Re: Writing Samples

Subject: Re: Writing Samples
From: Penn Brumm <penn -at- HEALTHEON -dot- COM>
Date: Mon, 23 Mar 1998 18:39:37 -0800


The comments below are aimed at the Silicon Valley-type high-tech environments.  I can't really speak for the remainder of the various industries, as I've never worked in them.

Yves had some good ideas.  However, if you're in high-tech and if you use his second one, I believe it shows you don't understand your environment.  If you work for a start-up or high-tech company, you might be writing highly confidential documentation for internal users, or for third-party users who have non-disclosure contracts or agreements. This material you write represents hundreds of thousands of R&D expenses for the company (mostly in salaries and overhead of engineers and scientists).

If you attempt to negotiate use of the material outside the company, you send strong signals to those interviewing you that you don't have a clue as to the sensitivity of the material or the basic "rules" of the industry.  For example, I work on documenting software, APIs, and engineering methodologies that may never be "exposed" to the outside world. Even if some interface parameters are, the inner workings are not.  It is simply not acceptable to "broadcast" what it is that I am writing to other companies.  In addition, modifying the material still tells too much.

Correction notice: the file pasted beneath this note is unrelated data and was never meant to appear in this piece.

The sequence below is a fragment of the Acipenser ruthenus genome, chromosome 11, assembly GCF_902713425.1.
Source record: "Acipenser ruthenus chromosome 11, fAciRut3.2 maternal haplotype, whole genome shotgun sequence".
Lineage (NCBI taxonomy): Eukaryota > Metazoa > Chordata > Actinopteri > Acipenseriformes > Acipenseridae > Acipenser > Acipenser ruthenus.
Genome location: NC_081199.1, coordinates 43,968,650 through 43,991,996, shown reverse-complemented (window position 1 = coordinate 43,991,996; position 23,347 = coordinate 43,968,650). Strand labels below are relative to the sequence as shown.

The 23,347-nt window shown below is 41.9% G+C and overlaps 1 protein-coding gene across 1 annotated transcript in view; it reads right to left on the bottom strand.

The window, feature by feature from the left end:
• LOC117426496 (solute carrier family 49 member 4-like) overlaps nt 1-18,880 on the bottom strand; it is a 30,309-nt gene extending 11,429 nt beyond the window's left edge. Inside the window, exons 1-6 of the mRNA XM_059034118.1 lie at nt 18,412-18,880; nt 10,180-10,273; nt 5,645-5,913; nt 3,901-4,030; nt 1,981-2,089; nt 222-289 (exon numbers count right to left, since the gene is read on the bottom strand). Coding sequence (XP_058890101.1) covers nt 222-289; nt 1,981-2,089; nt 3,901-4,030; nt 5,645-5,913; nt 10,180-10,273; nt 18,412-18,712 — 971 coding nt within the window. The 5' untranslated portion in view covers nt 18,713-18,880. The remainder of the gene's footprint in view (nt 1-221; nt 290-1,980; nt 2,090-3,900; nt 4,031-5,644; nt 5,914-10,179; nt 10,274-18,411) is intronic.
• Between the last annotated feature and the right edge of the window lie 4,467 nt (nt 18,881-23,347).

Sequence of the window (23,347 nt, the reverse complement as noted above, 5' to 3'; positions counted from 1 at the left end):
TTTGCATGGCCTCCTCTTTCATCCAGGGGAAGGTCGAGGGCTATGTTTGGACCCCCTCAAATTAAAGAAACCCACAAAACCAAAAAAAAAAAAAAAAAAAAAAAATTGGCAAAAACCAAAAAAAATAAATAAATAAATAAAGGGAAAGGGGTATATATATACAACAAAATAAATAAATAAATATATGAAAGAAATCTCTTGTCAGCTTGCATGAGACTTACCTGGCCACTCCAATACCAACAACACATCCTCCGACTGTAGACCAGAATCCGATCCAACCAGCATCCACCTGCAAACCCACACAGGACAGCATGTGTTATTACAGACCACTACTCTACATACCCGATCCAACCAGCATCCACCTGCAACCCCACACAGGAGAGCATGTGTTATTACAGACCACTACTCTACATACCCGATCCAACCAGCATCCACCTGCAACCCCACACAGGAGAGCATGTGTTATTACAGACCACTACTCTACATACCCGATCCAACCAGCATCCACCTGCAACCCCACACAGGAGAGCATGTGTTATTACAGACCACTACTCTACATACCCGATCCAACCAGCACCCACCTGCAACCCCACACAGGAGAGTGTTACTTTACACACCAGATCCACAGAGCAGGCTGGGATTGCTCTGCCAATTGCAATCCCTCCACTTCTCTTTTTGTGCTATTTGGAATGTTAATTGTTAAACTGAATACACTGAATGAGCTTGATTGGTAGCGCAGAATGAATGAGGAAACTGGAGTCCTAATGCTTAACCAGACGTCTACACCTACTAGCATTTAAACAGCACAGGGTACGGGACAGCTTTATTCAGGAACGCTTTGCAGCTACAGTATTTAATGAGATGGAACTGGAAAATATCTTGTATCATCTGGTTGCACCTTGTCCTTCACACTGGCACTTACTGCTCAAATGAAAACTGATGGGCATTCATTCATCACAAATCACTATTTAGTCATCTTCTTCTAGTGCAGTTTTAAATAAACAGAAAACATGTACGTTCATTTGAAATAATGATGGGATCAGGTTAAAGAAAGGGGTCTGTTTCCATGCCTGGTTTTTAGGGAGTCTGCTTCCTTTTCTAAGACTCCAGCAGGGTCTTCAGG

If you bring "Company Confidential" material from your old company to a new company as exhibits, the new company interviewers know what you have and what agreements they cannot trust you with, even if you've whited out the confidentiality statements.  First, I feel it's ethically inexcusable.  Secondly, it's unprofessional.  If you have to ask why, you don't belong in this part of the writing field.


- - - - -

Yves Jeaurond wrote:

(2) In your next contract, you can negotiate / add a clause that states that
you have a right to use such altered / original documents in your portfolio
(speak to a lawyer that specializes in copyright/publishing rights issues--a
nice intro to all of this in Siegel's "Breaking In to the Music Business").

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